In the early stages of training a dog to play Family Circle, the dog should always be told the name of the person he must go find and hear that person call him to come. The person should also be within sight of the dog. Later on as the dog becomes competent at the task, the cue “Come” can be dropped, and later still, the game can be played when the person he must find is out of sight, so the dog must go search for that person.
I love this game because of its practical applications in the event of a lost person, or even one who has just gone out of sight or earshot briefly. Not only does it solidify their understanding of names with a game can be very useful, it also teaches dogs to find the person in response to the cue and gives them great practice with their recall. Among the other benefits are that the dog can get physical exercise without the people having to move, and it can help keep a dog occupied mentally when we are too busy to engage in more active play.
I’ve been thinking lately that dogs who live with only one person don’t have the same opportunities to learn guardian names. If there are no other people in your household, how often is your name spoken aloud in the presence of your dog? I wonder two things about dogs who live with one person: 1) Does the dog know the person’s name? 2) If not, does it matter?
If you live in a family in which you are the only human member, do you think your dog knows your name? What about those of you with multiple people in the family?
News: Guest Posts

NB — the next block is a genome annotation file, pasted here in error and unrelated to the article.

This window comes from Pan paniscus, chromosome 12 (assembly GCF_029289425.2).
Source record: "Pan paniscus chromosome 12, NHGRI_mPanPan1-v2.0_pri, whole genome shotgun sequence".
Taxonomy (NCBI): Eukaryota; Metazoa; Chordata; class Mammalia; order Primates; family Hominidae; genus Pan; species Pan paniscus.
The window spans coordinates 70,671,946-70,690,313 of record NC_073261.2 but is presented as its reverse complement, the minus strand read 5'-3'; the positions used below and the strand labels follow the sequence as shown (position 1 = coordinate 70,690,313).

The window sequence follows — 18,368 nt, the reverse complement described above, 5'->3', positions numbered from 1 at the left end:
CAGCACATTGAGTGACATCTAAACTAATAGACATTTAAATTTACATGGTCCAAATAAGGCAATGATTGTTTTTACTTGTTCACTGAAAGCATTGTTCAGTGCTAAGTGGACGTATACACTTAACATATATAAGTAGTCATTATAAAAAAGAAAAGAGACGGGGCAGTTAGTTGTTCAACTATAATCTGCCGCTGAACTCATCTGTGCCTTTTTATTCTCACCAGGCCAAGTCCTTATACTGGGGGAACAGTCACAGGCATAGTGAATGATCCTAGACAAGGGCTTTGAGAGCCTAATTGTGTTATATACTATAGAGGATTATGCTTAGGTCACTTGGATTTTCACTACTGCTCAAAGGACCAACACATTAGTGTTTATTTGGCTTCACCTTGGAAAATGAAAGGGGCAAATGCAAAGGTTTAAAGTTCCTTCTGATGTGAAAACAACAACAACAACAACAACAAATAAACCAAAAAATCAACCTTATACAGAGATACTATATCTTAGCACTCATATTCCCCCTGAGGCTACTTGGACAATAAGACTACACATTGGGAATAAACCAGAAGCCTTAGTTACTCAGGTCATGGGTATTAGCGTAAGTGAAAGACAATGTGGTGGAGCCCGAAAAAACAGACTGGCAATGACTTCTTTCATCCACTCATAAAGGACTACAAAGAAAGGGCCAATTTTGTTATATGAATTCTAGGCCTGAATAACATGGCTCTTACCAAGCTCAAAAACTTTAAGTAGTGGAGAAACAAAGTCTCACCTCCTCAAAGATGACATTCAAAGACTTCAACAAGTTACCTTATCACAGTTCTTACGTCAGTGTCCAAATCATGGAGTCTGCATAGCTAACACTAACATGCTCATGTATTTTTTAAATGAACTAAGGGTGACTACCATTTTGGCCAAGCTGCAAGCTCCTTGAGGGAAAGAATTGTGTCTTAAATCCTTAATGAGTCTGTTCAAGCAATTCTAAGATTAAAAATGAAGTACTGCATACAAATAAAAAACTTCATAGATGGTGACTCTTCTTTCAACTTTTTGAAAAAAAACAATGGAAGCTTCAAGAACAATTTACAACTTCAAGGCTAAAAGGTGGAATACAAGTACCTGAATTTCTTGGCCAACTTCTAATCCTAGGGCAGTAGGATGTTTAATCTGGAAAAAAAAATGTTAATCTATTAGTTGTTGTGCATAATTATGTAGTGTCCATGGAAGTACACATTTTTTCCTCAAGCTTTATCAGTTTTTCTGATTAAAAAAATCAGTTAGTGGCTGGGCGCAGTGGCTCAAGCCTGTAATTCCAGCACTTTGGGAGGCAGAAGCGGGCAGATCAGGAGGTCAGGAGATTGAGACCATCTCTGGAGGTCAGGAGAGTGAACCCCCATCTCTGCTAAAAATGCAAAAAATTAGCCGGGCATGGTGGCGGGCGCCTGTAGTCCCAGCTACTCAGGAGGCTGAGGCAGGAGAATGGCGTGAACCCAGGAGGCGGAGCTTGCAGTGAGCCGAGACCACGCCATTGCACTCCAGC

Mascot of the El Paso Chihuahuas
He sports a side-of-the-mouth snarl, nicks in his right ear, fiery eyes and a menacing spiked collar.
The face of the El Paso Chihuahuas, the newest team in the Triple-A Pacific Coast League, “Chico” is the creation of Brandiose, a San Diego design firm owned by longtime friends Jason Klein and Casey White.
“He’s been in a few alleys in his time, and sometimes he’s even come out on the positive side of a fight,” explains Klein. He and White got their inspiration for Chico by asking themselves, “What would the Oakland Raiders look like if they were a minor league baseball team and their name was the Chihuahuas?”
The product of a “Name the Team” contest, Chihuahuas was chosen to reflect the scrappy spirit and fierce loyalty for which El Pasoans are known, as well as the surrounding Chihuahuan Desert. From these elements, Brandiose then created the team’s colors and a marketable family of logos to appeal to kids and families, including Chico swinging a bone bat, crossed (and gnawed on) dog bones below a chewed baseball, and Chico’s signature fierce face.
The team takes its “canine culture” seriously.
The four-level pavilion in right field is the Big Dog House, and the open-air top level is the Wooftop. The game program is called “The Paw Print,” fans park in the Barking Lot and among the concession items are nachos served in a dog bowl. Among their social media hashtags is #FearTheEars, which has also become a hand signal.
The first of two “Bark in the Park” nights, during which accompanied dogs were welcome in two reserved sections of Southwest University Park, attracted more than 300 pooches of all sizes.
Brandiose’s brainchild now is known worldwide. Before the season’s first pitch, orders for Chihuahua merchandise came in from all 50 states and eight countries, and sales have remained strong.
Chico now has many amigos.